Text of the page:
I was volunteering with the Father Ray Foundation in Thailand from October 2014 until May 2015. This organization operated a variety of projects serving some of the poor and marginalized in Thailand. One of these projects that I worked at daily was the School for the Blind. This is a story of one of my favourite days during this volunteer commitment.
This took place at none other than the blind school this afternoon. Today was a really good day on the whole, but this afternoon in particular was exceptional and damn near otherworldly.
I went shopping on the weekend to purchase percussion instruments for use at the blind school. I have had some of my most beautiful experiences here in Thailand inside the music room at the blind school, helping these individuals to explore this world in a way that is complementary to their deficiencies and the reality of their limitations in how they can connect with the world around them. Seeing their entire beings just light up to this world of endless musical possibilities delights me to no end. Of course there are so many of these young people with natural talents and abilities in this area, which I witness every time I am working with them. There is a piano inside the classroom of the youngest students, whom we spend the most time with when we spend our afternoons there. We have had some awesome jam sessions there as well.
I brought my ‘bag of delights’ with me. The children started sifting through the familiar toys from our toy bag that we bring with us daily, sharing and fighting over some of the favourites. I was thinking to myself how best it would be to introduce these blind students to ‘my bag of wonders’. Ideally that would have taken place inside of the classroom. This was not a possibility on this day as it was locked. I started distributing them to ‘my musician friends’, which is, well, most of them. I would take their hands and show them how each one worked before leaving them to their own natural creative devices. Talk about opening Pandora’s box! I’ve never seen anything like it. Here enters “the most beautiful day on Earth”.
The children of course were fighting with one another to try and get their hands on the sources of these truly extraordinary sounds: thunder tube (HUGE hit), wood blocks, wooden clackers, wood agogos, maracas, harmonicas, recorders, finger cymbals or “ching-chings” (one of the boys called them by this name, true to the sound brass jingle taps on string), kazoo, etc. I would recognize this obvious desire, find an instrument undetected and not in use by these blind eyes, and redirect attention accordingly.
How do I put into words what happened at the blind school this afternoon? A miracle? The most beautiful day on Earth? One of the most extraordinary experiences that I have ever had the extreme fortune of being a part of? The blind school was alive, full of life, curiosity and wonderment, full of sound, delight, everywhere you looked (for those of us who have the ability.) There were sightless children exploring the world in a way that has never happened before (as far as I know, and judging from their reactions, this was undoubtedly the case.) I was nearly in tears at many different points, so moved was I by all that I saw and heard. It was overwhelmingly beautiful, the joy that I witnessed on this day.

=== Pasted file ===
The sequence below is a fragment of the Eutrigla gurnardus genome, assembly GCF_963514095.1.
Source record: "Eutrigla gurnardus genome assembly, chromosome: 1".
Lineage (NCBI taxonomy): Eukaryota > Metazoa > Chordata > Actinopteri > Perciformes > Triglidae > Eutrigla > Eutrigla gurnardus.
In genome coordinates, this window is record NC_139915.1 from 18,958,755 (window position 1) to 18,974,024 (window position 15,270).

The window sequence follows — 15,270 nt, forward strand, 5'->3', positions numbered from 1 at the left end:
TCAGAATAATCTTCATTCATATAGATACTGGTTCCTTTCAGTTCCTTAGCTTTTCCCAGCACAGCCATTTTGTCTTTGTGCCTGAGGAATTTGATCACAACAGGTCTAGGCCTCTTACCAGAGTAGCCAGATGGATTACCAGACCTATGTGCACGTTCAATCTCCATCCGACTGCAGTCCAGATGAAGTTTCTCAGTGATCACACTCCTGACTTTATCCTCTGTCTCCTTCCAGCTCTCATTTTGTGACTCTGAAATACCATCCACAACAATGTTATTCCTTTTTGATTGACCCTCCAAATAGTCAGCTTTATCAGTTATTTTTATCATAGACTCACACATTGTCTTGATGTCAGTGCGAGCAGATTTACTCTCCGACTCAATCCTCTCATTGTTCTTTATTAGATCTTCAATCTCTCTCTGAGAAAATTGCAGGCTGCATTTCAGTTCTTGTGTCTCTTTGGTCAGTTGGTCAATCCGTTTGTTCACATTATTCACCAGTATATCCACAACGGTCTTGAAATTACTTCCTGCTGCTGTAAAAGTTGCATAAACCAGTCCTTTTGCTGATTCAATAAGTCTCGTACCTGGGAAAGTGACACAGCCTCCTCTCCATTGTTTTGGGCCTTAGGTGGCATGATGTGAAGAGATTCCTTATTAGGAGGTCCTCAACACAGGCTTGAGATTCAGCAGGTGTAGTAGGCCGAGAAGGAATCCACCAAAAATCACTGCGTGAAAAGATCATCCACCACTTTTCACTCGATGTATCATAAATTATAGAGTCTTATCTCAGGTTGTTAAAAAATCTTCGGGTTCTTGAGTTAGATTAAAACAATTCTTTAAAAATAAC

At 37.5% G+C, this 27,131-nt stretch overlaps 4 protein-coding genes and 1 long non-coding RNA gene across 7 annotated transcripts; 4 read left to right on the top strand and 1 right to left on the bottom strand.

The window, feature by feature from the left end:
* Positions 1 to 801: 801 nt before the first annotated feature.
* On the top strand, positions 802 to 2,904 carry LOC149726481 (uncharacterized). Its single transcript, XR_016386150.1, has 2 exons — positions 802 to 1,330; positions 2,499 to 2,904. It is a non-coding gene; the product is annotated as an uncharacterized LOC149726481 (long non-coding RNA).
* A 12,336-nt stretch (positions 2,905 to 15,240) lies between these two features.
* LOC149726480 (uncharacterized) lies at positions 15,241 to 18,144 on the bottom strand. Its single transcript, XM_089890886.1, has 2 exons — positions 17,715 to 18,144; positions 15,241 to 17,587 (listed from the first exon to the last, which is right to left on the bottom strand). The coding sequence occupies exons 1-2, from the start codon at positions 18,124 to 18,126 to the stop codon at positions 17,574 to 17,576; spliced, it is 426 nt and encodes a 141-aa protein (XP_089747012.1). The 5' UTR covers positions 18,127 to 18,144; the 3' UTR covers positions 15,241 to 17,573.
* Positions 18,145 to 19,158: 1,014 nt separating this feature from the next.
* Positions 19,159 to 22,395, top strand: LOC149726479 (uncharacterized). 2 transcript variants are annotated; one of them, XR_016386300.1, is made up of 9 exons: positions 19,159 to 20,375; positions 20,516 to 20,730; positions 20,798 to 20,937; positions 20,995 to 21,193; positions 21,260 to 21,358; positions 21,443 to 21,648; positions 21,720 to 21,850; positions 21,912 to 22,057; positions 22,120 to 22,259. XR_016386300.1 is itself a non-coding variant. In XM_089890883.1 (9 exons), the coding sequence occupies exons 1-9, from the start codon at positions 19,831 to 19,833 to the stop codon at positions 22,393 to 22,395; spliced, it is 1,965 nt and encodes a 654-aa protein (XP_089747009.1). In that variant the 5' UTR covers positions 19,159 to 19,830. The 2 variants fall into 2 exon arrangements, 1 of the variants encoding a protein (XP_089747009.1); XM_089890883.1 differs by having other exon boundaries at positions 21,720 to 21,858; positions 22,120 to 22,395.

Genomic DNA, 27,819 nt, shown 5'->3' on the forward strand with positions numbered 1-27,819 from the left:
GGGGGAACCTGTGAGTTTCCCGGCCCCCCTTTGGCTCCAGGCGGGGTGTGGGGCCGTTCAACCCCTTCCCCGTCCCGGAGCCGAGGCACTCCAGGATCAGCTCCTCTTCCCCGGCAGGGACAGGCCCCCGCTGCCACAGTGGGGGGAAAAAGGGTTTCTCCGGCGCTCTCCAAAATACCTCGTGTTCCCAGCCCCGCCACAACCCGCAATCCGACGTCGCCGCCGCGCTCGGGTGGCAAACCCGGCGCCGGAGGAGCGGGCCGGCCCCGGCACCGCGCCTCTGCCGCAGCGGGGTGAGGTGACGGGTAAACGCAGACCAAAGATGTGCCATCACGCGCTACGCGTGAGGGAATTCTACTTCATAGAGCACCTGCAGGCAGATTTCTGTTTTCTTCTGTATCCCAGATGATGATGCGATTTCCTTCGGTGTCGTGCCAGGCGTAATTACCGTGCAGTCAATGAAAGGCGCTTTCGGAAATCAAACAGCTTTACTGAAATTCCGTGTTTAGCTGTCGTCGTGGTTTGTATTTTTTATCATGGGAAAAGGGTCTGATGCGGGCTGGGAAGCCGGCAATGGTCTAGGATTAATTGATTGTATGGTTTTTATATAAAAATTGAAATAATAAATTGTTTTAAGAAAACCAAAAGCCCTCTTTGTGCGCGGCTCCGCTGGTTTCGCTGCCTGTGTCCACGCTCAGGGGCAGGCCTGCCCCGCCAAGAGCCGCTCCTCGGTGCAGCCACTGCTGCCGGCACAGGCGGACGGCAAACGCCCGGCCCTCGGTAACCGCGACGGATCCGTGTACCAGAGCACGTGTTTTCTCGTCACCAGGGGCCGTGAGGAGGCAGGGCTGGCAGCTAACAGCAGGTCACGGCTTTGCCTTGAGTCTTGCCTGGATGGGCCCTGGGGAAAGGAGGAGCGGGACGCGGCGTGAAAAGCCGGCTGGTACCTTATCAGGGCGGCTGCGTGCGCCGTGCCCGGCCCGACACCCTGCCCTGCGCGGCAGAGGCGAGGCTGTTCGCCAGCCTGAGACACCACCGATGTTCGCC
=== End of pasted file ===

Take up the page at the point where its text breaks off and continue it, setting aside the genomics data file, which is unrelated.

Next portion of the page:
The older students were upstairs in the music room for their weekly music lesson this day. I know for a fact that they were wondering what all of these strange sounds were coming from downstairs, as so many of them ran straight to the source of said sounds the second that the class was over, and started trying to wrestle the instruments from the smaller children so that they could learn and understand what would create these kinds of sounds.
One of my little music friends, Pie, had stashed about 3-4 instruments inside of her pocket, hoarding them from the others. I discovered this and scolded her in English, which she just laughed about in response, so mischievously and of course with her childlike innocence.
One of the greatest treasures this day was the image of Kitar with the wooden “clack clacking” percussion instrument (do not know the technical term). This child ALWAYS has the biggest smile on his face. There he was with this instrument, and wandering around in tight circles, with his face towards the sky, all of the wonderment and awe plain to see on every single one of his facial muscles. It reminded me of the scene from Edward Scissorhands where Winona Ryder is dancing in the delicate snowfall outside.
There was no controlled environment today; the students wandered freely all over the premises at the blind school, making music and exploring sound the entire afternoon. This was the first day that I have been there that I never once considered what time it was; I was completely lost and absorbed in ‘the magic’ taking place all around me. I was actually saddened when the snack bell rang for the students and this was to come to its end. We the volunteers began to gather the instruments. Nearly half of them were missing/absent. Where they ended up I have no idea. Perhaps they will reappear in the future, perhaps not (most of them resurfaced the following afternoon.)
Such a beautiful and enchanting afternoon, one that I will remember and cherish as “the most beautiful day on Earth!
Written: 01.26.14, Edited 06.02.15
by Ms. Michelle Fedorowich